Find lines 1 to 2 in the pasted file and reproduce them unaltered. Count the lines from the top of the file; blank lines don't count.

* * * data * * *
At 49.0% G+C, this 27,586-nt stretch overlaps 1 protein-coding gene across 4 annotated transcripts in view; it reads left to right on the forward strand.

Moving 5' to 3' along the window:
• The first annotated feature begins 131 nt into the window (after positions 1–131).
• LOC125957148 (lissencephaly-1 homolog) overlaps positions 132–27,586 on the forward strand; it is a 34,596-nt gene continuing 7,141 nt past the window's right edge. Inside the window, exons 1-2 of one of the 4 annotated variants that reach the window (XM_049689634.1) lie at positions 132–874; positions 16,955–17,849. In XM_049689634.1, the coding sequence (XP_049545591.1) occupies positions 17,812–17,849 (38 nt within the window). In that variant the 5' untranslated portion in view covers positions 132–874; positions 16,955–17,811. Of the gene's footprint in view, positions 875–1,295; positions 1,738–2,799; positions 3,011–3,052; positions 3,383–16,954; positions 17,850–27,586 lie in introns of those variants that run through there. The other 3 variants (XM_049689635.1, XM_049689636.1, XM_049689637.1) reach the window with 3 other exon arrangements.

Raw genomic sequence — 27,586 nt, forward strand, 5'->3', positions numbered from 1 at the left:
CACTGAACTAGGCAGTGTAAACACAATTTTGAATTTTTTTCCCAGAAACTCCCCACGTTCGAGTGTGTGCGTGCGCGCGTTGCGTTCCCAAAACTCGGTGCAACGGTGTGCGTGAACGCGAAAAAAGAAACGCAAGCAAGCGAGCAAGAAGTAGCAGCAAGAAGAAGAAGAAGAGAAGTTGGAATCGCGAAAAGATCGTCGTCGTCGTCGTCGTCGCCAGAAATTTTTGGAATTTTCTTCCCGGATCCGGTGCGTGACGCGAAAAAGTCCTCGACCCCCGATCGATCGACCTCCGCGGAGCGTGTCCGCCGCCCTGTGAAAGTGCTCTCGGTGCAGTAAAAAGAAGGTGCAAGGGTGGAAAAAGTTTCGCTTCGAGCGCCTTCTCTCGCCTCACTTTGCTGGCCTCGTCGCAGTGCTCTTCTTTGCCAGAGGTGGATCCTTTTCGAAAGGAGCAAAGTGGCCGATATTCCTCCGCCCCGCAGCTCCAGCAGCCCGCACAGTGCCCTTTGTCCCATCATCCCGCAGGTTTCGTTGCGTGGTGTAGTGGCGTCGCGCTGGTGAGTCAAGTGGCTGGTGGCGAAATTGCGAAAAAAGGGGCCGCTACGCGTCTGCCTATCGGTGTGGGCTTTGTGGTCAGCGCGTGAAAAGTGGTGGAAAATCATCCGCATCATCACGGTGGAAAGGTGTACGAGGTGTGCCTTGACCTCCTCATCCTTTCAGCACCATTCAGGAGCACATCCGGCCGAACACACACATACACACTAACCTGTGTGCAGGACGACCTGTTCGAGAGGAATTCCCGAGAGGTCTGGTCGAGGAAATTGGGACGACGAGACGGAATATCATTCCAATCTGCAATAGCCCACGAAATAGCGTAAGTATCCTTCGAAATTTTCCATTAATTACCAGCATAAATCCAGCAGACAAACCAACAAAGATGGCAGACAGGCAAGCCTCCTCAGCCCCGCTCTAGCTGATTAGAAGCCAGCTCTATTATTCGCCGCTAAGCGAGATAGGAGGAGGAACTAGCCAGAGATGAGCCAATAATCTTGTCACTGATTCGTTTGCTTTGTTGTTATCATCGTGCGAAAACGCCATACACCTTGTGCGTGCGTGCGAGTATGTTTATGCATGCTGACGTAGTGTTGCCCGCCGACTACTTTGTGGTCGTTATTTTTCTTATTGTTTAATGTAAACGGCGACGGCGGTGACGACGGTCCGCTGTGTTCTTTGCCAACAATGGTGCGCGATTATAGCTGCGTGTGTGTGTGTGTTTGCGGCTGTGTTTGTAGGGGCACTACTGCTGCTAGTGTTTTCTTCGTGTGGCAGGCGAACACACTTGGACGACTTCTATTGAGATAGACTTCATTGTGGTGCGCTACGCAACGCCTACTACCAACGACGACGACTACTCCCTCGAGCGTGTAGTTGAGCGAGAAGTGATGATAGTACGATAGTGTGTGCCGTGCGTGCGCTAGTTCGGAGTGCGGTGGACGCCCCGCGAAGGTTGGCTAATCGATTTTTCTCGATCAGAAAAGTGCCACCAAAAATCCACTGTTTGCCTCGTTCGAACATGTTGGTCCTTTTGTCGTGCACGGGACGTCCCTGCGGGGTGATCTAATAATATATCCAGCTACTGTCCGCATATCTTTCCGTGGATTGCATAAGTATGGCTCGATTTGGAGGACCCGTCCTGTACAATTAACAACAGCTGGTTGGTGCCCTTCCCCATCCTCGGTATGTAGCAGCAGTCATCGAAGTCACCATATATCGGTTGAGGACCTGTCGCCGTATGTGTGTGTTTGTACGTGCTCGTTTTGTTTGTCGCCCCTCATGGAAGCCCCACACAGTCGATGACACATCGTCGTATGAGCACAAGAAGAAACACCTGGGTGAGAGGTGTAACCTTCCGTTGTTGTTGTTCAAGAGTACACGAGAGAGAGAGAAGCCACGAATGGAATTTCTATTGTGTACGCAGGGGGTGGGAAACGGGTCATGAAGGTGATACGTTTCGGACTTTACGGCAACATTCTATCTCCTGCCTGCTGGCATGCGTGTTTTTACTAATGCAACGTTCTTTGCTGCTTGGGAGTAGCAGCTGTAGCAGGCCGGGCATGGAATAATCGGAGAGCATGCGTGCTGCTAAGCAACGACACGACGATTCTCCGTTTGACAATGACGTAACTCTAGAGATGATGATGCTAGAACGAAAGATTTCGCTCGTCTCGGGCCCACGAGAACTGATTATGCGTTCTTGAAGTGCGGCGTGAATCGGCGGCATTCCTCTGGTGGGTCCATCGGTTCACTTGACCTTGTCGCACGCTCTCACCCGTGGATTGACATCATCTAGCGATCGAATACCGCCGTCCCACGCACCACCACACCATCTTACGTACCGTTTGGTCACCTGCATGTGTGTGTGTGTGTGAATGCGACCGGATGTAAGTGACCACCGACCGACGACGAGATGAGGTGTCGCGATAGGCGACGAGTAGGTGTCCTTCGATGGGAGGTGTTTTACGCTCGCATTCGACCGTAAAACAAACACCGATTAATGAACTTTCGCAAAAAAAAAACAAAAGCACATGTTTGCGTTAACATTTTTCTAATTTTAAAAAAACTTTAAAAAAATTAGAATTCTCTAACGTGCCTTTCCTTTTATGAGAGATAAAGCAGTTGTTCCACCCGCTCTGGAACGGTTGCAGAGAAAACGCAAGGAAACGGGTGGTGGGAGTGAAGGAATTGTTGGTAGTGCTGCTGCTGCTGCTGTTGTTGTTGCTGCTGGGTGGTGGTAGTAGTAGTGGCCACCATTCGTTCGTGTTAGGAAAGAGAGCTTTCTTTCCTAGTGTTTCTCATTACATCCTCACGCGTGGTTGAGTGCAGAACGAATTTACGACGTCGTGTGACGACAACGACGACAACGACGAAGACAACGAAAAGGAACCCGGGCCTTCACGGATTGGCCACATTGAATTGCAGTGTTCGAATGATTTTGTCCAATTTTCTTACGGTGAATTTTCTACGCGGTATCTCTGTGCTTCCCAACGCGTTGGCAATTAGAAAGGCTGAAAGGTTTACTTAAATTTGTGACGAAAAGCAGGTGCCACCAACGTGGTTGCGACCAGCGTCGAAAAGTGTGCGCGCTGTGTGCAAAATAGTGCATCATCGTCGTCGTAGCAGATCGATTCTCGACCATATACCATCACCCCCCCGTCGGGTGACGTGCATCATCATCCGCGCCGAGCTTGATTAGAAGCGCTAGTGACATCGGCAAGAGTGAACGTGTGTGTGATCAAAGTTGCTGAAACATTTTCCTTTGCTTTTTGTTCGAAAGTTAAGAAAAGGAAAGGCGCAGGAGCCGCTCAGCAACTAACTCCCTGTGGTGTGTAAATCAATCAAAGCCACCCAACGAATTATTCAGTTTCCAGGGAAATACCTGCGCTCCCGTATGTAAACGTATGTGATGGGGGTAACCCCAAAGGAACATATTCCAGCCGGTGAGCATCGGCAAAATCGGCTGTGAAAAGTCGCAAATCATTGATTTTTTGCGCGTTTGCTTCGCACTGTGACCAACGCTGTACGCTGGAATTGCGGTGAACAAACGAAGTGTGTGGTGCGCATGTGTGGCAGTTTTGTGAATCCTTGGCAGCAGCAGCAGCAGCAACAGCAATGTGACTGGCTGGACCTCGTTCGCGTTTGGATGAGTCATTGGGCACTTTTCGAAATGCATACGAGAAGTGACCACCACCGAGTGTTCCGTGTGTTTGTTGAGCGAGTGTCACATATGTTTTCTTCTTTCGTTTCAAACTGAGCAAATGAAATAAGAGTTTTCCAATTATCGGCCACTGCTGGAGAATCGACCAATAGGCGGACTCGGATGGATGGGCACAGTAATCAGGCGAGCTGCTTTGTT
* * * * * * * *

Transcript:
At 49.0% G+C, this 27,586-nt stretch overlaps 1 protein-coding gene across 4 annotated transcripts in view; it reads left to right on the forward strand.

Moving 5' to 3' along the window: